As if things couldn’t get any worse, cars are getting more complicated than ever. If a dealer wanted to specialize in European imports, their best friend had better be a gifted mechanic with $10,000 in diagnostic equipment, because otherwise it’s a suicide mission. There are many multi-thousand-dollar pitfall repairs with these needy imports — which is the main reason people dump them at dealers for something else.
In the beginning, when I was a small dealer with a little warehouse, I did fantastic. I could cherry-pick my inventory and I knew everything about it, but I quickly fell victim to the "grow or die" business philosophy.
After two years, I moved to a prime location with a big lot, quadrupling my overhead costs. To pay for this, I had to stock a lot more inventory. I didn’t have the time to both cherry-pick my cars and run a larger operation, so I became sloppy with buying. This meant higher reconditioning costs, a longer wait before a car was offered for sale, and less profit.
For the first time in my life, I knew the stress of not having enough money to cover my expenses, pay my mortgage and provide for my family. I saw the writing on the wall, and moved on to something else. I walked away from a decade of experience, connections, and doing something I enjoyed, because I knew the used car business would never provide the lifestyle I wanted.
Thankfully, my passion for cars morphed into a deranged hobby, which led me to writing about it here. For those who were hoping to get in the business, there are still opportunities. If you can do some of your own wrenching, stay small and specialize in a particular brand or a few different models, you stand a chance. Let me give you an example.
Let’s say you choose to specialize in Pontiac Azteks. First of all, you need to know everything about them, inside and out. You should know every awkward body crease, and all their quirks and common issues should be intimately familiar — and you should have cheap means to fix these problems.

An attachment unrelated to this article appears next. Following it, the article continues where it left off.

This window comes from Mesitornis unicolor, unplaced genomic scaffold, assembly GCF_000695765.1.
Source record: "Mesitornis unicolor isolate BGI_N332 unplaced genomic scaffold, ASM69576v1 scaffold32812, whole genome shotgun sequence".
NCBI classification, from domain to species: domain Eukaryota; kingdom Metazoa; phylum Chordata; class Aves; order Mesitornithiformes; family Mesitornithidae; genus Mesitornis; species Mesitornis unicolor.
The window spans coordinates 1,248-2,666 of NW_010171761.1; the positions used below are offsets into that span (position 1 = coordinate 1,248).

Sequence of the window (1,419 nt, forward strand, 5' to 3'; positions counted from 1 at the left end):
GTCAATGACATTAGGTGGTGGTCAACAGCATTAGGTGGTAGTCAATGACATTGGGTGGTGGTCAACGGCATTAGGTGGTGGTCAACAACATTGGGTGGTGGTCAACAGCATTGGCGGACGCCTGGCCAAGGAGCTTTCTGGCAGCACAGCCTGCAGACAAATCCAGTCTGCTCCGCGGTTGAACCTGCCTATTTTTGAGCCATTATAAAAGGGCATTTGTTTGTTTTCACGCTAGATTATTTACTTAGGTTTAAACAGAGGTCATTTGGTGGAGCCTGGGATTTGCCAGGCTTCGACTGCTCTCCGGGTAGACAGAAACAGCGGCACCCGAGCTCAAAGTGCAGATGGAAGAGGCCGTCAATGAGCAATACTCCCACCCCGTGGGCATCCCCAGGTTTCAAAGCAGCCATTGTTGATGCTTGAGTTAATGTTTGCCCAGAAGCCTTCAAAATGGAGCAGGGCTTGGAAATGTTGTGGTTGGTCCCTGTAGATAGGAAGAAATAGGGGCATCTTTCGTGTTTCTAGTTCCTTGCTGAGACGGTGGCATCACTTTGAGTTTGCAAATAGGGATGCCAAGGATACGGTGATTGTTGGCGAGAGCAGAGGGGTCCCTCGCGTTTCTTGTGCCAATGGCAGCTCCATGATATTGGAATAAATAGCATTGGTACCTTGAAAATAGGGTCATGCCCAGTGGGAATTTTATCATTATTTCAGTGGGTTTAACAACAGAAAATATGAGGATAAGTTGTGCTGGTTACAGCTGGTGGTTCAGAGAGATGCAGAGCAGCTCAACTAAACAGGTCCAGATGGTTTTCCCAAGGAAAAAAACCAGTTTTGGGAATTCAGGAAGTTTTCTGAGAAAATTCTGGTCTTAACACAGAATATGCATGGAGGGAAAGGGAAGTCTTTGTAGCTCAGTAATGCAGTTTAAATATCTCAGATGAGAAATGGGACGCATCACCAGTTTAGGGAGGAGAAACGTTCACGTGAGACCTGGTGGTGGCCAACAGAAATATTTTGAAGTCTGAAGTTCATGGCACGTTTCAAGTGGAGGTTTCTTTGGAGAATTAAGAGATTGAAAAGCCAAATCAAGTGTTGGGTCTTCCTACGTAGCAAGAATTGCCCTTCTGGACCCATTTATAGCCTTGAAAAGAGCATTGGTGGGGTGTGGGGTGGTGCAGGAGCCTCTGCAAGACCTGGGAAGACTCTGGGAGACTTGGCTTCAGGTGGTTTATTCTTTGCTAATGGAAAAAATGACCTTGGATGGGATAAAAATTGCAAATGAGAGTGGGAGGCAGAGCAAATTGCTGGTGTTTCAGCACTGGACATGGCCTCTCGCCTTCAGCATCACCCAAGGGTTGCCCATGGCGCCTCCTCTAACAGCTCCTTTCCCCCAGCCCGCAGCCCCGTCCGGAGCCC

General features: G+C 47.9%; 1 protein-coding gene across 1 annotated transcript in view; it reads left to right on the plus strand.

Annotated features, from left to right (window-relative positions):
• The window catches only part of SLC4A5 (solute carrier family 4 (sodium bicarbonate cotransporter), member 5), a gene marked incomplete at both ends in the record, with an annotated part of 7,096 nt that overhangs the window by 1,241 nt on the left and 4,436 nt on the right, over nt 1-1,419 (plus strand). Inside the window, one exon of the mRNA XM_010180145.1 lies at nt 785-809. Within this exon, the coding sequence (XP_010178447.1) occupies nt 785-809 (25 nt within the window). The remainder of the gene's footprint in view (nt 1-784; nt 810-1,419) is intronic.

Also, every dealership in town needs to know you’re the crazy idiot paying top dollar for wholesale Pontiac Azteks. You have to ensure a steady source of inventory.
Finally, you have to figure out how to market Azteks to Breaking Bad enthusiasts and somehow convince the general population to buy them as well. You have to become an evangelist, the Billy Graham of Pontiac Azteks.
To sell your fleet of hideously clad SUVs, you have to give up your nights and weekends, and take phone calls at all hours of the day. Unlike in most retail businesses, customers take pride in haggling so that you make little to no money. Your customers will also want to put your head on a spike if their Aztek has any issues after the sale — other than all of their friends laughing at them for buying one.
The wider the net is cast, the more diluted your brand is, and the more likely you are to make mistakes. Let’s say you also choose to sell the similarly hideous Hummer H3. This means you have another vehicle to become intimately familiar with, to know all the issues of, to find buying sources for, and to figure out how to market. When you add a wide variety of different makes and models in inventory, things become even more difficult.
If you have the skills and are willing to make the sacrifices, it’s possible to make a decent living — but for me, it didn’t seem like much of a life. So I moved on to selling burgers.